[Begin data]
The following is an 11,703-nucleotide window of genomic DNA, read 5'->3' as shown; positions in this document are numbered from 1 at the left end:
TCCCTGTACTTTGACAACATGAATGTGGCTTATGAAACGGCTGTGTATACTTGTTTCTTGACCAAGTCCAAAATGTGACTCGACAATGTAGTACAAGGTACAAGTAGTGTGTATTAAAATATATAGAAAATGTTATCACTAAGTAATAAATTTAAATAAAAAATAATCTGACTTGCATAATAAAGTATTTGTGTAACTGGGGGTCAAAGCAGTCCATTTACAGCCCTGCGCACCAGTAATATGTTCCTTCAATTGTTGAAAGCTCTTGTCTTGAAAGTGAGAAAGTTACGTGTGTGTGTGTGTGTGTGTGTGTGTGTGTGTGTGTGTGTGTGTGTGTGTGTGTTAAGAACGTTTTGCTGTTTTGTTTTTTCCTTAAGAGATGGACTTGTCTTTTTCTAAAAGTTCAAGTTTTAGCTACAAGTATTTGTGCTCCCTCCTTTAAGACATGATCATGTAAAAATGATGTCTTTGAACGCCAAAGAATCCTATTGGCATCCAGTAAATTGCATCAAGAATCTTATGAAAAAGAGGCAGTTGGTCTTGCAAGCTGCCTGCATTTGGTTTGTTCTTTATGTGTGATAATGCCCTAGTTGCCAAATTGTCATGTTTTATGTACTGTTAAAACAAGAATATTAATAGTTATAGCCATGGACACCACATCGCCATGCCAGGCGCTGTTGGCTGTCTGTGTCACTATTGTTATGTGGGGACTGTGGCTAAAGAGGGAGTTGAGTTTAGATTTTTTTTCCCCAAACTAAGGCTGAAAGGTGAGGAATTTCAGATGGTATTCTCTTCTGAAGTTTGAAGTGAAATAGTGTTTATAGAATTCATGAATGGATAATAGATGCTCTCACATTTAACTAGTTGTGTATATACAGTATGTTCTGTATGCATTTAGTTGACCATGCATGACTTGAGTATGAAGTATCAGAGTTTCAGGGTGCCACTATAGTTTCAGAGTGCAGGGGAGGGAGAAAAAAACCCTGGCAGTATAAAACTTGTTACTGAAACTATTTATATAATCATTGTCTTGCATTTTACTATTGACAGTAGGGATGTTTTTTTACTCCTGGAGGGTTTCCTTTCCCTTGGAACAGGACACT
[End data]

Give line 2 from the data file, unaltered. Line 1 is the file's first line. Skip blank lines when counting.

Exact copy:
TCCCTGTACTTTGACAACATGAATGTGGCTTATGAAACGGCTGTGTATACTTGTTTCTTGACCAAGTCCAAAATGTGACTCGACAATGTAGTACAAGGTACAAGTAGTGTGTATTAAAATATATAGAAAATGTTATCACTAAGTAATAAATTTAAATAAAAAATAATCTGACTTGCATAATAAAGTATTTGTGTAACTGGGGGTCAAAGCAGTCCATTTACAGCCCTGCGCACCAGTAATATGTTCCTTCAATTGTTGAAAGCTCTTGTCTTGAAAGTGAGAAAGTTACGTGTGTGTGTGTGTGTGTGTGTGTGTGTGTGTGTGTGTGTGTGTGTGTGTGTGTTAAGAACGTTTTGCTGTTTTGTTTTTTCCTTAAGAGATGGACTTGTCTTTTTCTAAAAGTTCAAGTTTTAGCTACAAGTATTTGTGCTCCCTCCTTTAAGACATGATCATGTAAAAATGATGTCTTTGAACGCCAAAGAATCCTATTGGCATCCAGTAAATTGCATCAAGAATCTTATGAAAAAGAGGCAGTTGGTCTTGCAAGCTGCCTGCATTTGGTTTGTTCTTTATGTGTGATAATGCCCTAGTTGCCAAATTGTCATGTTTTATGTACTGTTAAAACAAGAATATTAATAGTTATAGCCATGGACACCACATCGCCATGCCAGGCGCTGTTGGCTGTCTGTGTCACTATTGTTATGTGGGGACTGTGGCTAAAGAGGGAGTTGAGTTTAGATTTTTTTTCCCCAAACTAAGGCTGAAAGGTGAGGAATTTCAGATGGTATTCTCTTCTGAAGTTTGAAGTGAAATAGTGTTTATAGAATTCATGAATGGATAATAGATGCTCTCACATTTAACTAGTTGTGTATATACAGTATGTTCTGTATGCATTTAGTTGACCATGCATGACTTGAGTATGAAGTATCAGAGTTTCAGGGTGCCACTATAGTTTCAGAGTGCAGGGGAGGGAGAAAAAAACCCTGGCAGTATAAAACTTGTTACTGAAACTATTTATATAATCATTGTCTTGCATTTTACTATTGACAGTAGGGATGTTTTTTTACTCCTGGAGGGTTTCCTTTCCCTTGGAACAGGACACT